16 March 2006 Edition
Campaign: Discriminators to be named and shamed
Following An Phoblacht's coverage last week of the launch of Sinn Féin's anti-discrimination campaign, Smash Discrimination Anois, ARAN FOLEY spoke this week to Caitríona Ruane MLA and Paul Butler, Sinn Féin Group Leader on Lisburn Council, about the new campaign.
Shining a spotlight on discrimination
Asked about the objectives of the Smash Discrmination Anois campaign, Caitríona Ruane says it has two core goals. The first is to name and shame particularly bad practitioners of discrimination such as the Northern Ireland Office (NIO) or Lisburn Council. Secondly it seeks to ensure that those whose responsibility it is to take action against discriminators, such as the Equality Commission, do so.
"We are saying to the North's Equality Commission you have powers under the Good Friday Agreement. Why haven't you used them? You are becoming a toothless wonder", said Ruane.
Putting into context the NIO's refusal to sanction notorious discriminatory councils such as Lisburn or Ballymoney, she said: "Historically the NIO has had a responsibility to ensure equality for people in the Six Counties and yet they are one of the worst offenders.
"What this campaign will be doing is providing support for our councillors on these discriminatory councils and highlighting the discrimination and the NIO's and Equality Commission's failure to address this. We will be mobilising to organise protests and liasing with our elected representatives for a sustained campaign. There's a lot of test cases around discrimination in religion, gender and so forth."
"Paul Butler will be asking the Equality Commission to investigate the situation with regard to Lisburn pointing out that the display of the English Queen's portrait in the chamber is in direct violation of the Good Friday Agreement"
Referring to Unionist attempts to belittle and dismiss the need for equality Ruane says: "We call for equality for all. It is in the interests of all to have a laid down equality framework. This is why the DUP are ultimately depriving their own electorate when they seek to prevent this from happening. Sinn Féin's position is that discrimination is discrimination no matter who it is practiced against and we will fight it tooth and nail"
Sinn Féin has raised the issue with the Irish government and called on the SDLP to support the campaign. "I would like to see the SDLP join with us in opposing discrimination. I would hope that their recent voting record on Irish unity, where SDLP members opposed a Sinn Féin motion on Irish unity at Limavady council, does not indicate the path that they will follow", Ruane said.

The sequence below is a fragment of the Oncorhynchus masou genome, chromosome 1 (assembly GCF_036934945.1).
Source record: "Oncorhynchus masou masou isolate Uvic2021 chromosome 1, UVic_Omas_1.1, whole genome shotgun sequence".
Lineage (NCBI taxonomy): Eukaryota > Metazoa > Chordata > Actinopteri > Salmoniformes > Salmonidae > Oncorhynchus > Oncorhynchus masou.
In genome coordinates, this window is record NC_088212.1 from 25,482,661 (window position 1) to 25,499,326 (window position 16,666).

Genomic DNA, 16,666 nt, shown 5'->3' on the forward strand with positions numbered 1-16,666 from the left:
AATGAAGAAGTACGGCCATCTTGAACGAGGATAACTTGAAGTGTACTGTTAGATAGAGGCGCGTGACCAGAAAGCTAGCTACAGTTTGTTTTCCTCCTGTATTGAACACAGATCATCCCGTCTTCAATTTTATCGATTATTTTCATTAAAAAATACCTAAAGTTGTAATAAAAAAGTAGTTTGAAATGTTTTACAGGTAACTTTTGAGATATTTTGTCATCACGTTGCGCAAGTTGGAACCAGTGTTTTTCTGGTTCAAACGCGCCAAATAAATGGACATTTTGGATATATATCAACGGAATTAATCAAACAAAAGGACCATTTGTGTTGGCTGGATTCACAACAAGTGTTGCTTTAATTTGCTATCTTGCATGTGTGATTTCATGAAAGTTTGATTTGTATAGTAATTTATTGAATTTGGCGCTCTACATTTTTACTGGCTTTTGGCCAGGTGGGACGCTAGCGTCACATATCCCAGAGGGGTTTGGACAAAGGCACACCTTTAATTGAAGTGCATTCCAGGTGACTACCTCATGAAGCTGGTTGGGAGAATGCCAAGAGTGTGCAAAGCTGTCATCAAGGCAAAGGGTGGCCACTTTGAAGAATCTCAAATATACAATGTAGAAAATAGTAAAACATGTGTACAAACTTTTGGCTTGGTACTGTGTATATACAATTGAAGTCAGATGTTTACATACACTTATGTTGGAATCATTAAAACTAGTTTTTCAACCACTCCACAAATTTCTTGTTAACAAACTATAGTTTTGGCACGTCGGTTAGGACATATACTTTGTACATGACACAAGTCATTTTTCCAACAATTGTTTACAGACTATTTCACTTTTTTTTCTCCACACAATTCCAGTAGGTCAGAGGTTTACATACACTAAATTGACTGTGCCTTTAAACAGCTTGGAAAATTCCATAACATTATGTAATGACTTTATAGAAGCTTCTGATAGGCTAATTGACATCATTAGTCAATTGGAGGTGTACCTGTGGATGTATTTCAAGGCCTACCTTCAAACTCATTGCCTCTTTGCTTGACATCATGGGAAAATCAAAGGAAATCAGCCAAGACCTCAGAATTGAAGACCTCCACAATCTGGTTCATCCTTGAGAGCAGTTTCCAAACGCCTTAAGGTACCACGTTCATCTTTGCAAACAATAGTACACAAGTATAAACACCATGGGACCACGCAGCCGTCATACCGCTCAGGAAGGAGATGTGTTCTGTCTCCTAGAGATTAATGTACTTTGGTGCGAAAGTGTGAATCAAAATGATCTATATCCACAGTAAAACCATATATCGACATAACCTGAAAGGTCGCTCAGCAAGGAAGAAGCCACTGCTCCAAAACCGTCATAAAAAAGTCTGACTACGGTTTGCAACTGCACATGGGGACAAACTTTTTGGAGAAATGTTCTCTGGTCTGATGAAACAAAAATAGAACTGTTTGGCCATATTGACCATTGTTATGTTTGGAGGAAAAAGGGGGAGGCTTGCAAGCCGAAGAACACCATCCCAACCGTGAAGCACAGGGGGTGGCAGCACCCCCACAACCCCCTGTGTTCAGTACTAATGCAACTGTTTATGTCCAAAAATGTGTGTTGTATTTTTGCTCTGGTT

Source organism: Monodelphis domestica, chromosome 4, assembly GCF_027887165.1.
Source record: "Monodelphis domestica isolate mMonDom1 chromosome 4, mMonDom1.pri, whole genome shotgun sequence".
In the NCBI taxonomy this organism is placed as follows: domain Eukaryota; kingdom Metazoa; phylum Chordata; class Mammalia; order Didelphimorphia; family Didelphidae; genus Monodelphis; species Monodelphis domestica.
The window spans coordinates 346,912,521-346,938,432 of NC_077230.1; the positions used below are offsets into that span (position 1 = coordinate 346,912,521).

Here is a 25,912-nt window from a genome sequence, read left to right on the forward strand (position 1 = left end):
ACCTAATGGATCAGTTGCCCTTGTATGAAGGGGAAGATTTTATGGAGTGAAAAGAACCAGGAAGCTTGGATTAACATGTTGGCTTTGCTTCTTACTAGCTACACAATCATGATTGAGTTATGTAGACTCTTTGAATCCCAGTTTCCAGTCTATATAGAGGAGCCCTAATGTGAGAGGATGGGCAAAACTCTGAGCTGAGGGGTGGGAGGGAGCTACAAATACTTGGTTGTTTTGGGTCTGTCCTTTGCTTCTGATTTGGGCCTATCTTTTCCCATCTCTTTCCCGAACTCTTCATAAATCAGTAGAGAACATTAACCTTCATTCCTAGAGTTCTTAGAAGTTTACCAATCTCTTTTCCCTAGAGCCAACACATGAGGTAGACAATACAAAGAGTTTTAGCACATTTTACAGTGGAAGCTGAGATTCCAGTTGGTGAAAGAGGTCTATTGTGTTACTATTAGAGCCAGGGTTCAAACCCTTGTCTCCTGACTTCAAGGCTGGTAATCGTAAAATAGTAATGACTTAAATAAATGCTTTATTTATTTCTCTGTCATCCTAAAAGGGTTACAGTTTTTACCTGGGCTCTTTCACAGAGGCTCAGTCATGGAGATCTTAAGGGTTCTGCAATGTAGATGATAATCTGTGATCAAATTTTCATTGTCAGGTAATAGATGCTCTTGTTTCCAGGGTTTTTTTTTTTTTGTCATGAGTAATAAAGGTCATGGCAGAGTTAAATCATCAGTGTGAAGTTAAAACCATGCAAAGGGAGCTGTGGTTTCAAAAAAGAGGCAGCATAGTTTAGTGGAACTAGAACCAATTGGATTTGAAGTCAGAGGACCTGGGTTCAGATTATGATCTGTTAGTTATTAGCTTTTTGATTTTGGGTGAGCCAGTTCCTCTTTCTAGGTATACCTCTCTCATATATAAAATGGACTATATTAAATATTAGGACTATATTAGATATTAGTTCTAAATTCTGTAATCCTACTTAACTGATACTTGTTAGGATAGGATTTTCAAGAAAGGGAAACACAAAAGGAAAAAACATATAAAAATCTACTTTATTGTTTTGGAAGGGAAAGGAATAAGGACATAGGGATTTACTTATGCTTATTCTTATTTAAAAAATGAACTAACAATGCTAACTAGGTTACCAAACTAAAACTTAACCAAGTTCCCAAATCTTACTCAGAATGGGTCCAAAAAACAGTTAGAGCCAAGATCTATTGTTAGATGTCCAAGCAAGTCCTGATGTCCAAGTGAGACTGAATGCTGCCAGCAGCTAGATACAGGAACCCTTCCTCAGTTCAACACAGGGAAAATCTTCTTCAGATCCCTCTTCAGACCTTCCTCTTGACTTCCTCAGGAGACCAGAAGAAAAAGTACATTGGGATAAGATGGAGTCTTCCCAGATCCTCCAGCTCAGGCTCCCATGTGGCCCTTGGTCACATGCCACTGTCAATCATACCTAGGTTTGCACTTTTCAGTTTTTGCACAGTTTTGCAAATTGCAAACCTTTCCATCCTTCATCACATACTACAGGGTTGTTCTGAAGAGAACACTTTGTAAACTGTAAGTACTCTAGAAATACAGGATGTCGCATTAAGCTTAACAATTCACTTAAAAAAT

"We want an Ireland of equals. There is a reluctance amongst some parties North and South to work with us to this end. They are afraid of us. They know we are the party of change while many of them prefer the status quo.
"As well as political discrimination, other areas we are heavily involved in include mental health discrimination and the appalling discrimination against migrant workers. These are areas of concern both North and South and highlight the need for all Ireland strategies to address them.
"Positive movement on discrimination will benefit every one on this island North, South, East or West", she said.
Indicating some of the problems with Lisburn Council Paul Butler said: "Nationalist rate payers to Lisburn council in areas like Twinbrook and New Lodge are being discriminated against. Their elected representatives are denied permission to speak and excluded from committees while, loyalists are elected to same. We will be putting the cat amongst the pigeons by demanding the equality commission instigate an investigation"
Lisburn Council has been actively discriminating in the areas of allocation of council positions, provision of play spaces, civil partnership legislation and the Flags and Emblems Act. It is one of the worst discriminators in the Six Counties. Pointing out that Lisburn Council was officially twinned with Kildare County council Butler says: "We will be asking Kildare County Council whether it thinks it is appropriate that they are twinned with such an active discriminator. We will be putting pressure on them to address this issue in various different ways. Indeed all councils twinned with notorious discriminators such as Lisburn and Ballymoney will be approached. People in the South may think that the Good Friday Agreement put paid to a lot of these issues. Unfortunately that is not the case. The Agreement is not being implemented."
Although Butler welcomes support from any quarter he feels that the SDLP's record on this issue speaks for itself. "They sat on discriminating councils for 30 years and never kicked up a fuss. They preferred to take the crumbs from the table as a reward for their meekness. In fact they often colluded with unionist attempts to isolate Sinn Féin"
In relation to the failure of the North's Equality Commission to take any meaningful action Butler suggests: "It could be to do with the nature of the appointments to that body. There seems to be a reluctance to take any action that would go against the prevailing political culture here.